LNB research topics and support activities
To comprehend how matter creates life requires visualising the living cell in atomic detail. To this aim, we develop novel technologies that are based on electron diffraction of frozen, hydrated biological samples. We have demonstrated (using biological and organic nano-crystals) that electron diffraction data can in principle unlock high-resolution information way beyond what conventional electron microscopy can deliver, and that this also applies to other biological samples. To exploit this novel approach in the study of cellular processes, we scan samples with a coherent beam with a diameter down to several nanometers, and measure the diffracted electrons using modern hybrid pixel detectors as developed by PSI’s detector group. For phasing of these data, we develop a range of methods that combine experimental and computational approaches. We apply our research to the study of the molecular response to mitochondrial stress central to neuro-degeneration and aging.
Jan Pieter Abrahams, Group leader
Physics of electron diffraction by living matter; mitochondrial stress
Tatiana Latychevskaia, Scientist
Decoding electron diffraction data
Eric van Genderen, Scientist
Optimal electron diffraction of living matter
Cellular Structure Imaging
Our focus is electron and X-ray imaging and related methodological development. Takashi Ishikawa is interested in eukaryotic cilia/flagella, which are microtubule-based organelles and enable cellular motility, extracellular flow as well as sensing. His group pursues 3D imaging of motor, regulatory, and cytoskeletal proteins, intact cilia and ciliated cells and tissues, employing single particle cryo-EM, cryo-electron tomography and ptychographic X-ray tomography. Their aim is to reveal molecular mechanism of ciliary function. The Benoit group is interested in molecular and cellular structures of membrane proteins, especially receptors. They use single particle cryo-EM to analyze molecular structure of membrane proteins, developing related genetic engineering techniques. The main target of the Shahmoradian group is cryo-EM and ptychographic X-ray tomography of neural cells and brain tissue. Their main interest is the Lewy body, which is a key to understand Perkinson’s disease.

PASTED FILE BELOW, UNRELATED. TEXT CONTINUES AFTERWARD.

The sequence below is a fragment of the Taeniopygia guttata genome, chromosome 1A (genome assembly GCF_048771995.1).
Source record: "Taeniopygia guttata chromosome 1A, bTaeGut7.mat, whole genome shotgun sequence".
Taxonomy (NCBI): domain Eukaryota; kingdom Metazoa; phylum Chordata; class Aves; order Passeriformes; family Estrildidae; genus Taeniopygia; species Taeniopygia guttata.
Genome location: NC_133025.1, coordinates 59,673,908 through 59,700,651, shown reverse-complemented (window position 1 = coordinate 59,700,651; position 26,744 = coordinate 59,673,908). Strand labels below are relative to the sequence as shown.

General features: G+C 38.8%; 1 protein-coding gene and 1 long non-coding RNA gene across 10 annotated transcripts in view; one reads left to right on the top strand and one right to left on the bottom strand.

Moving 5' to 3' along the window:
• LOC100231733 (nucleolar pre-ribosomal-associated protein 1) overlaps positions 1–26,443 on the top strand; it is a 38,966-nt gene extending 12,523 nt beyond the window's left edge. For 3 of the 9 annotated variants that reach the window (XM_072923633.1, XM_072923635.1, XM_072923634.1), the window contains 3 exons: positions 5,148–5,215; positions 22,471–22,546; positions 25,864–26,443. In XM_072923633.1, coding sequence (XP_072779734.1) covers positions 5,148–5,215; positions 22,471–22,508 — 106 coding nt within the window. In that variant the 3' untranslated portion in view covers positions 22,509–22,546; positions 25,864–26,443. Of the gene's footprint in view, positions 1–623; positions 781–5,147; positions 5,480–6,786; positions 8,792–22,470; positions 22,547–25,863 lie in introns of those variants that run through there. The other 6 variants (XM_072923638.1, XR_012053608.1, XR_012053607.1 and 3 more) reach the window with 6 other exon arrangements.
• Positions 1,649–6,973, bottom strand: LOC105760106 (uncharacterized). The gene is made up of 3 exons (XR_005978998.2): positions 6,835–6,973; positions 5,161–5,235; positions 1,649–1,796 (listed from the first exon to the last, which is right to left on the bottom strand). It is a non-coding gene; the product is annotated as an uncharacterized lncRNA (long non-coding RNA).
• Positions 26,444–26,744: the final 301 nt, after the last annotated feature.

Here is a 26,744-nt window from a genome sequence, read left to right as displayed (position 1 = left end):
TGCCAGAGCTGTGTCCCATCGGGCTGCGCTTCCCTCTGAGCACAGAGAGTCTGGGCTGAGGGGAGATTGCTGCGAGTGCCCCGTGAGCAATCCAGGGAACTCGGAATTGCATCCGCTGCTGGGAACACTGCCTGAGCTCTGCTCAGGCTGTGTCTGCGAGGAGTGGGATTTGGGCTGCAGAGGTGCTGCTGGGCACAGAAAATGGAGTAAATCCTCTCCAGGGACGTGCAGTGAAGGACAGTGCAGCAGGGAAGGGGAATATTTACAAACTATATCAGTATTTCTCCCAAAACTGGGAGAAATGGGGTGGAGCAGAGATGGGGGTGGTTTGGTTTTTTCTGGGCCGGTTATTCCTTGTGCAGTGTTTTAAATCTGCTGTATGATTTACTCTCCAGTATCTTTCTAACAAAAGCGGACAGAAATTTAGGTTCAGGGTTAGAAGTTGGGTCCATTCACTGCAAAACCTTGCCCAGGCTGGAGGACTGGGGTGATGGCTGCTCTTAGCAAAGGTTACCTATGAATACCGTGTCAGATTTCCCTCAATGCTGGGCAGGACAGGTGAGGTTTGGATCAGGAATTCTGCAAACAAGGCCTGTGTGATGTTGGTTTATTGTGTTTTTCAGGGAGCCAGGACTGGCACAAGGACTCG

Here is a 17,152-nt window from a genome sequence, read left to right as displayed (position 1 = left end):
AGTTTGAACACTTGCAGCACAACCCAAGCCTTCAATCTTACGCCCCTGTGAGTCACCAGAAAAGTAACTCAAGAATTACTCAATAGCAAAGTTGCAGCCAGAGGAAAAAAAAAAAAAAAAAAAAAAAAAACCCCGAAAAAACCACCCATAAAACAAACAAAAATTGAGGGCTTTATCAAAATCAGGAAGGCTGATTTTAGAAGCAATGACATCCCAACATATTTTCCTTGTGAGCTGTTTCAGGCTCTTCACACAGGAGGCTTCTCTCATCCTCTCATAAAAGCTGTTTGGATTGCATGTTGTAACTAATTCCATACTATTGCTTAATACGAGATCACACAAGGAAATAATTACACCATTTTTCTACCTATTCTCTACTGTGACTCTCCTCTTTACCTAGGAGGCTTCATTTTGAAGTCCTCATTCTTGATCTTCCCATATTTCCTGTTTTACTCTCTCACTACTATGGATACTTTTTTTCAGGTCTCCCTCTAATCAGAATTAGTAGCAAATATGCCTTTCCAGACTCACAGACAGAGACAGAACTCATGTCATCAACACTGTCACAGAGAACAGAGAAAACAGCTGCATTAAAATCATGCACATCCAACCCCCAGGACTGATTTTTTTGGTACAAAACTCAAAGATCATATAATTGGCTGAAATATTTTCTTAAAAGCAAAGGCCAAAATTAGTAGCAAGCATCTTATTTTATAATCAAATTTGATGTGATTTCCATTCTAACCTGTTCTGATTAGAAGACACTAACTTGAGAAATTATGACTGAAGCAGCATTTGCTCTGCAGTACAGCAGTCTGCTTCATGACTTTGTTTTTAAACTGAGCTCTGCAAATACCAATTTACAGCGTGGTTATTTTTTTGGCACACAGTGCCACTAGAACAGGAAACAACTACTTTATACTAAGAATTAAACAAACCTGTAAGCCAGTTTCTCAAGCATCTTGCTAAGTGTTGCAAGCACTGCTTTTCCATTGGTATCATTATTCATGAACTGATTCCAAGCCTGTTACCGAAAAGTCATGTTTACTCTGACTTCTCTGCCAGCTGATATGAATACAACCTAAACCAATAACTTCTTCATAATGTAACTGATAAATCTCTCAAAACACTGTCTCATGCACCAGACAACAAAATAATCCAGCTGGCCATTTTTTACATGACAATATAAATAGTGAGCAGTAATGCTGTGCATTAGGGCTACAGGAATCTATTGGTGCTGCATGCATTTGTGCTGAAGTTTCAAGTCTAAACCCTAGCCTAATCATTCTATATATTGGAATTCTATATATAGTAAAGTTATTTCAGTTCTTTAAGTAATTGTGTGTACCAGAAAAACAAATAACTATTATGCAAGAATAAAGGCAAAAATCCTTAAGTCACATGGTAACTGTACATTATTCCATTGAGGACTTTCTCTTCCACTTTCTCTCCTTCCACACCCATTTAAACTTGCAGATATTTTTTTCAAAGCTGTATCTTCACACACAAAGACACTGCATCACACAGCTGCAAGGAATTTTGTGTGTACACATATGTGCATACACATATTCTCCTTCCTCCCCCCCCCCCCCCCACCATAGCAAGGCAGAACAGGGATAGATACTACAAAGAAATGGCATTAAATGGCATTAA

Takashi Ishikawa, Group leader
Cellular and molecular structural biology on eukaryotic cilia and flagella
Roger Benoit, Scientist
Engineered scaffolds for protein structure elucidation by cryo-EM and crystallography
Structural Biology of Neuronal Systems
An important scientific aim of the molecular neurobiology group is to expand fundamental molecular studies on isolated, purified proteins that are associated with neuronal functioning and neuronal stress, to include the impact at high resolution of physiological factors and eventually a cellular context. Thus, we anticipate contributing to deeper understanding of the fundamental, molecular causes of a range of devastating neuronal diseases associated with aging. Signalling and other membrane mediated responses are core aspects of such causes.
Jan Pieter Abrahams (ad interim), Group leader
Jinghui Luo, Scientist
Structure and function characterization of neurodegenerative amyloid proteins by integrative biophysical methods
The mechano-genomics group is focused on understanding the mesoscale functional links between cell mechanics, genome organization and gene expression during cellular ageing, rejuvenation and tissue homeostasis. Towards this, they use state-of-the art single-cell correlative imaging, micro-fabricated biointerfaces, functional genomics and machine learning methods. These studies, aimed at an in-depth understanding of the mechanical regulation of genome programs have major implications in regenerative medicine and early cancer diagnostics. On the computational side, the group collaborates closely with Caroline Uhler’s group at MIT.
For more information see the website of the Mechano-Genomics Group.